Winter Photography Tips

With the Holiday season fast approaching, people everywhere prepare to decorate their houses and neighborhoods. The twinkling lights and glowing displays on city streets bring about a certain magical atmosphere reserved only to this time of the year. As the illuminated grandiose decor brings an awe to our eyes, it also presents us with an opportunity to capture striking photographs. To help you take memorable shots, Terry Gruber shares some of his best tips to get that perfect photo.

1. A tripod or a stable surface is a must.

In order to obtain the optimum amount of lighting at night, one needs to let in more light into the camera by setting a slower shutter speed. A slower shutter speed(of 1/60 and up) means the shutter is open for a longer time, thus making it easier for the image to blur and appear shaky. The use of a tripod can stabilize the image and make it sharp. If one doesn’t have a tripod handy, the use of any flat balanced surface such as a table or books would do. For the sharpest picture, one can also use a cable release or alternatively the timer setting on the camera.

2. Use of a wide aperture creates a cool “bokeh” effect.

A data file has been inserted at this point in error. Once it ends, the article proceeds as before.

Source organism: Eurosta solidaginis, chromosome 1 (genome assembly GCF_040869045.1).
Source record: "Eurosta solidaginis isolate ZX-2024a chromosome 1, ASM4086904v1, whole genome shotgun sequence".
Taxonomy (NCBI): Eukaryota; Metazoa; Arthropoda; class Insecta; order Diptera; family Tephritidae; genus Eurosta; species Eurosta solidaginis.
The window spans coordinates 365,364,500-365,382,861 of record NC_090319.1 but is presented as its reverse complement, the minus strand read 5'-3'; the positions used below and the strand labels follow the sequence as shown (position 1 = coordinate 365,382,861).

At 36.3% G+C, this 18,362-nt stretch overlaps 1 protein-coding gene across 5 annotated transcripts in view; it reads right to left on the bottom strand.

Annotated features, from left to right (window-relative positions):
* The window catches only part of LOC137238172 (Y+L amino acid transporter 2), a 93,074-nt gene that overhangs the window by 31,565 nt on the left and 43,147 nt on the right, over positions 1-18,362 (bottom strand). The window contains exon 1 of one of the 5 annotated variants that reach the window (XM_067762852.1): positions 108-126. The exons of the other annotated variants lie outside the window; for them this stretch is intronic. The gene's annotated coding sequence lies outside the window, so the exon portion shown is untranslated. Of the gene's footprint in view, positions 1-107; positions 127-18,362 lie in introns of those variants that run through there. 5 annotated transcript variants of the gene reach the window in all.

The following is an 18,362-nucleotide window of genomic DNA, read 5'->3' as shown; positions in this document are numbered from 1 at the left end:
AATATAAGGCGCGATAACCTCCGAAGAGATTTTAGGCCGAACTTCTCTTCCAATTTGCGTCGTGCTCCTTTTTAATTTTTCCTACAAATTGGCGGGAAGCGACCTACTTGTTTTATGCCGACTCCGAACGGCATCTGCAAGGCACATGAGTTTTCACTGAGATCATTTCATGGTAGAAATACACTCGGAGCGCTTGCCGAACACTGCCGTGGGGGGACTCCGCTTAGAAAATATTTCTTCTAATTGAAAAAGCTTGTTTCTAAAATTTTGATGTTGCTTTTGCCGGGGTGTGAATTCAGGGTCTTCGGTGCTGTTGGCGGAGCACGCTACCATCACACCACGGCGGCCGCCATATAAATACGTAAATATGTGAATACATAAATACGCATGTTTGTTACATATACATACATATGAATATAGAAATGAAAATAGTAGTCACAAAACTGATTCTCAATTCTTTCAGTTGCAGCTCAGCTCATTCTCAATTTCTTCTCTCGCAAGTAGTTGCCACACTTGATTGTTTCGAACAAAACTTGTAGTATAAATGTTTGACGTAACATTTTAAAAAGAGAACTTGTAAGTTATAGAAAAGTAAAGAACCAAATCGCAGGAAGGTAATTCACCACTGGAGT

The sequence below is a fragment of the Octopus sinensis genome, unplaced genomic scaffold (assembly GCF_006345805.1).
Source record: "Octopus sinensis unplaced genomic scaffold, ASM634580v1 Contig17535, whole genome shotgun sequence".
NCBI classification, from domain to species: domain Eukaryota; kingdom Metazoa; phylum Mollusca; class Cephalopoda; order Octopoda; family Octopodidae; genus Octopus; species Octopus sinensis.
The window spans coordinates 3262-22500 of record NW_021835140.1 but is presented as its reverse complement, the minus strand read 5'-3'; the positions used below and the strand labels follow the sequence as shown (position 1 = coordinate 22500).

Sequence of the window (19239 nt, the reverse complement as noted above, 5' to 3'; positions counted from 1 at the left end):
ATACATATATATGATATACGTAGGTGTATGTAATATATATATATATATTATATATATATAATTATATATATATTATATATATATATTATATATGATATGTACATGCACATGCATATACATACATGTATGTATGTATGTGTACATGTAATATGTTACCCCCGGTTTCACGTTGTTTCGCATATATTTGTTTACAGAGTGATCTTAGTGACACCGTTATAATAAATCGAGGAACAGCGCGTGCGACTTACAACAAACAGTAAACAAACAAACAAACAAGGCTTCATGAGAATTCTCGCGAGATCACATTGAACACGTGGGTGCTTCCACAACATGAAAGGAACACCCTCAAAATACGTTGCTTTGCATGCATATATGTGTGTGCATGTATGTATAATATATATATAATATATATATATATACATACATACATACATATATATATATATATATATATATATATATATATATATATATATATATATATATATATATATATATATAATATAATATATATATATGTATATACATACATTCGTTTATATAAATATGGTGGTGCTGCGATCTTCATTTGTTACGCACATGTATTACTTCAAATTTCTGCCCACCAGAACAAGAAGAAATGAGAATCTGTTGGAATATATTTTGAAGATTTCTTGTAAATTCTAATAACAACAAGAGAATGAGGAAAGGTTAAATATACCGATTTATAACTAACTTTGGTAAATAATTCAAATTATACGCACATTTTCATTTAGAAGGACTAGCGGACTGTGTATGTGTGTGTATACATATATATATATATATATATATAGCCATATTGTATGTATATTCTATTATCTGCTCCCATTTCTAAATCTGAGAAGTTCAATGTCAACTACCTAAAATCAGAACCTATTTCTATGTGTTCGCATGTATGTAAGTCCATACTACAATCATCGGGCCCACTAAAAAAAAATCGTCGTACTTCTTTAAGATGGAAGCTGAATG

Lights are the perfect accessory to accompany a creative photography experiment. By changing the f-stops or the focal point, one can create a dazzling photo that is sure to impress. A wider aperture of f.2 or lower, blurs the lights into circular shapes called “bokeh”, creating a perfect background for your subject.

Winter Photography Tips

Photo by Maike Schulz

3. Keep extra batteries.

Cold temperatures make the battery drain faster, so it is imperative to keep an extra set of batteries with you.

4. Keep your camera at one temperature.

Temperatures drastically change when we go from inside a toasty room to outside in the bitter cold. The camera needs time to adjust to the temperature change, otherwise the lens will have a cloud of condensation showing up in the pictures taken. A tip is to keep the camera inside one’s jacket when not using.

moisture-lens

Google Images

6. Avoid using flash.

Using flash to brighten up your subject only gives a washed out effect, and removes all depth and detail. If you find your subject is too underexposed when taking a picture in front of a Christmas tree or multiples lights, use a smartphone flashlight to light the person’s face. This way, both the background lights as well as the person in front will be correctly exposed.

Winter Photography Tips

 

If you have any photos you’ve taken using our techniques, feel free to share them with us by sending them to grubersocialmarketer@gmail.com. We will share our favorites on our Facebook page!

 For the best photography services NYC has to offer, contact Gruber Photographers online or call us at 212-262-9777.

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